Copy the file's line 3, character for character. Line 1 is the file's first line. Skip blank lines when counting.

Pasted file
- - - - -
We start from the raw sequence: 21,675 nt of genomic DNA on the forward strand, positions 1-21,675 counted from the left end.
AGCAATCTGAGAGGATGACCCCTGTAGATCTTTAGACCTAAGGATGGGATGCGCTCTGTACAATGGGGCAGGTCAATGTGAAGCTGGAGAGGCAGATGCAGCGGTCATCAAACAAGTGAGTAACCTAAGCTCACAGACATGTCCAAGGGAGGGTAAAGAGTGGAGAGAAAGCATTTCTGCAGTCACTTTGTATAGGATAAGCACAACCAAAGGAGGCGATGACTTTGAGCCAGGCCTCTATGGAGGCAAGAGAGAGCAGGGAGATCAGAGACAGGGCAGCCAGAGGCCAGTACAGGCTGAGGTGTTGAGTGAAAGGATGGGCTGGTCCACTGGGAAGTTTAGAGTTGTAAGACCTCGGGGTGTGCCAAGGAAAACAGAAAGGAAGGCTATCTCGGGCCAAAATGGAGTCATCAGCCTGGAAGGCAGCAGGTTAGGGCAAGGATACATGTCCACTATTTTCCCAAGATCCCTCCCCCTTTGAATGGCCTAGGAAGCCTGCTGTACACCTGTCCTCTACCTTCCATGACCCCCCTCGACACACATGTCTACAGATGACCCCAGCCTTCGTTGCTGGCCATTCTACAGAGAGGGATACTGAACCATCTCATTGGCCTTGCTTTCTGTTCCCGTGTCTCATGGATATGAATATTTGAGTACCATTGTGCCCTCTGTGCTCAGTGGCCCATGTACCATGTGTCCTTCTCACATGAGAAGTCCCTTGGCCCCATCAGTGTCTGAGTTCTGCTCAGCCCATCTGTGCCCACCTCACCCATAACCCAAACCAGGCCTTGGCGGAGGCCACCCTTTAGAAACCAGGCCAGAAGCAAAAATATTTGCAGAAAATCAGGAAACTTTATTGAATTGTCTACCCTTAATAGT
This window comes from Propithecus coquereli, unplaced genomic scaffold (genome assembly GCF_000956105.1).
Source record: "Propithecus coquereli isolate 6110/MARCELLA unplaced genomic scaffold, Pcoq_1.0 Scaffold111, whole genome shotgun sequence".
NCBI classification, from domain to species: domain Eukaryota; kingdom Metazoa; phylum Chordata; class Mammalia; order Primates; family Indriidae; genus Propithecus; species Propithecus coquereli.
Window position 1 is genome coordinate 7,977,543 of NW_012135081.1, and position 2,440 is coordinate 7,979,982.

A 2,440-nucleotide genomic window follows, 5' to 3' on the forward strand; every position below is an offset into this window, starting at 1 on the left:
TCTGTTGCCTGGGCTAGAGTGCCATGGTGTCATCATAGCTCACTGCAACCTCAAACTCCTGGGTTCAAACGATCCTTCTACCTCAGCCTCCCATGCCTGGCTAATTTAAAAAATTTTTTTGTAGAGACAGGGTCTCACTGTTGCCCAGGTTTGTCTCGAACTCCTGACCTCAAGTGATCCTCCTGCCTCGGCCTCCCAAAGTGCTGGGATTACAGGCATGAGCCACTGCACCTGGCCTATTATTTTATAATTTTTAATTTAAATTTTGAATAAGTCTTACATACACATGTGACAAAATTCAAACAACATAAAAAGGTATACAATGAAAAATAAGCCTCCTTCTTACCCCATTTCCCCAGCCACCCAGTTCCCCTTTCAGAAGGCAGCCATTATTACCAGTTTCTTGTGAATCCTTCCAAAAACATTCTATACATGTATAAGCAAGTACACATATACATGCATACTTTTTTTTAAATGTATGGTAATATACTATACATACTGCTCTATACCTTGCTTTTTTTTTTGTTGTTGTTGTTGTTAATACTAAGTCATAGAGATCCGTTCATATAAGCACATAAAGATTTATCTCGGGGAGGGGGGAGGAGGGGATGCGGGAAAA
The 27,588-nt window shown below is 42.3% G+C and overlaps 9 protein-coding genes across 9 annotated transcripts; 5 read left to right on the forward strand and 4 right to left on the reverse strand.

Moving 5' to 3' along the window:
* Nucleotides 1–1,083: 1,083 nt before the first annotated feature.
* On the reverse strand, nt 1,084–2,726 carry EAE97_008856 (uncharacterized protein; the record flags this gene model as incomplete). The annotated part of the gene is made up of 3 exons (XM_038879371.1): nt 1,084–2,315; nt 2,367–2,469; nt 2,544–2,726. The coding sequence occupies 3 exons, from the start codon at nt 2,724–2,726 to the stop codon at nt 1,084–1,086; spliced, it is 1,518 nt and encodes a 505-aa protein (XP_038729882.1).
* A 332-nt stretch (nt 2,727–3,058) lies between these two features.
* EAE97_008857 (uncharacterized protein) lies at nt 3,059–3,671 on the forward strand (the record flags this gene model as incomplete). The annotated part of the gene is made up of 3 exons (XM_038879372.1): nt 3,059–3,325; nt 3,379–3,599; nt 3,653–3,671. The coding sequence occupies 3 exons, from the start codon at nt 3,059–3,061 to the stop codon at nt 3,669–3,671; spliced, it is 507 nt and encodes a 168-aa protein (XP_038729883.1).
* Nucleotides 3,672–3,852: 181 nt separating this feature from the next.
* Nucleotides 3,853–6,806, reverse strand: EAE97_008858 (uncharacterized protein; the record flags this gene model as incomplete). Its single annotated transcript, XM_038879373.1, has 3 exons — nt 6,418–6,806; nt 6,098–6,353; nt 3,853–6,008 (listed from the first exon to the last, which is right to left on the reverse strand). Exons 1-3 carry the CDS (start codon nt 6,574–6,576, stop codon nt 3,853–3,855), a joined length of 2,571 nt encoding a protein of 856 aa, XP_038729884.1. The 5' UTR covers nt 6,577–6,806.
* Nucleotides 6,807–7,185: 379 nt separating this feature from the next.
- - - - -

This window comes from Propithecus coquereli, unplaced genomic scaffold (genome assembly GCF_000956105.1).